Here’s what we explored:

  • how fun it is to just riff and dive in
  • making space to wonder what’s new and fresh rather than getting stuck in stale habits of mind
  • we can notice stale habits of mind that make us feel yuck but also we can be stuck in more ‘positive’ assumptions eg I’m going on holiday, yay!
  • can throwing out some structure, help with recalibration, or maybe bringing in more structure could help?
  • Juliet describes feeling really tired after a couple of weekends of travel and meeting up with people after lockdown restrictions were eased
  • she got curious about how exhausted she was and what was up with that?
  • she recognised she has got quieter inside over the last year and it would be easy to think she should speed up, get with the programme, but is that the only view?
  • as the mind quietens we can get much more sensitive to stimulation of the mind in a way we wouldn’t have noticed before
  • Carla wonders, is this similar for extroverts? Anecdotally, Juliet hears many, including extroverts, are finding ‘re-entry’ a little bumpy.
  • when we re-engage with old situations, it’s interesting to notice how old habits of thought can kick in, which have perhaps been mostly absent over the last year or so
  • Juliet explains how a busy mind is like an engine revving really hard while idling (so it’s not going anywhere).
  • Previously, Juliet’s idle speed was very high. She didn’t know it was high. It just felt normal.
  • when you step on the gas, and your revs are already high, it’s not actually that big a movement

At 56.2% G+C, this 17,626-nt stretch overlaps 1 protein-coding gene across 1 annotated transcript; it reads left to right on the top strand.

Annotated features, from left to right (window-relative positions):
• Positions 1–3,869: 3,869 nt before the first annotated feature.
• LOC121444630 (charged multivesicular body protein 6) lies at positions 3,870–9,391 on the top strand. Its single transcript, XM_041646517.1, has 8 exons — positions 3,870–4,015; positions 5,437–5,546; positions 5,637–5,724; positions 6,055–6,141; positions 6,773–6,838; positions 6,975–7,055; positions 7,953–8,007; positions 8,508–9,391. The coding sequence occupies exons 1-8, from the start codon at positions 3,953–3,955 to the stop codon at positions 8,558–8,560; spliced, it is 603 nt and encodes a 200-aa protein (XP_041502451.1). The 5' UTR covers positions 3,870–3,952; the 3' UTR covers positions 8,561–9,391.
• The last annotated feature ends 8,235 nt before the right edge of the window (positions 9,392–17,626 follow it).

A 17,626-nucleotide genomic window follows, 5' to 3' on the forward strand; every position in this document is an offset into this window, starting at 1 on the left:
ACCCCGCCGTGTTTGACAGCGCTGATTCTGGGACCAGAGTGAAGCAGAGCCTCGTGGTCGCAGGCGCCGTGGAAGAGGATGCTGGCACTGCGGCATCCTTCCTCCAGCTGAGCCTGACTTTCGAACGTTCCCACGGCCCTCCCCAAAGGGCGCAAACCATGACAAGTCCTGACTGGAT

• when the engine is revving much less, even a moderate increase in revs can feel like a big deal
  • so it is with the mind: when the mind is generally quieter, even a little mental busyness can feel much more intense than it used to.
  • Carla chimes in, when you’re revving the engine in neutral, it’s not good for the engine.
  • to stop revving, you just have to take your foot off the gas: leave your busy thoughts alone (as best you can)
  • Carla notices these days, if she feels a little anxious, it feels awful. Whereas before she used to feel anxious most of the time but hardly noticed because it was just the way it was
  • taking a moment to sit on the bank of yourself, to pause, reflect, and allow our mind to come back into equilibrium
  • don’t be so quick to judge your reactions as you pick up the threads of your lives
  • sometimes people wake up dramatically to how busy their minds are, in the midst of a crisis
  • for many others, there is a gradual, incremental quietening down of the body-mind system
  • it’s helpful to look at this greater sensitivity to disturbance and clarify what might be going on.
  • you may not have noticed that you’ve been generally living in a quieter, nicer feeling (not all the time)
  • there can be intelligence in anxiety or tiredness eg, we are caught up in our stressful stories and I’m not aware, we need to take a rest
  • as the system settles down, these episodes can be little alarm clocks to wakes us up to being off centre
  • when it was all-consuming (as Carla and Juliet have experienced), there’s no awareness of anything but being in the drama
  • it’s not about ignoring feelings but acknowledging them and riding them out as best we can
  • as things quieten down, sometimes we might catch a glimpse of a particular habit of thought eg irritation or judgment has latched on to a situation
  • it’s cool when we see this at play because then we realise, this is only one experience out of an infinite number of experiences
  • Juliet doesn’t feel re-calibrating is being done by her but is happening under the surface
  • we have big and small moments of waking up to all sorts of things eg around race, consciousness, etc
  • our system has to catch up and settle into these new perspectives
  • we can get in the way of that re-calibration
  • true change doesn’t generally happen through tools and techniques
  • true change comes from insight, an epiphany, or a shift in our understanding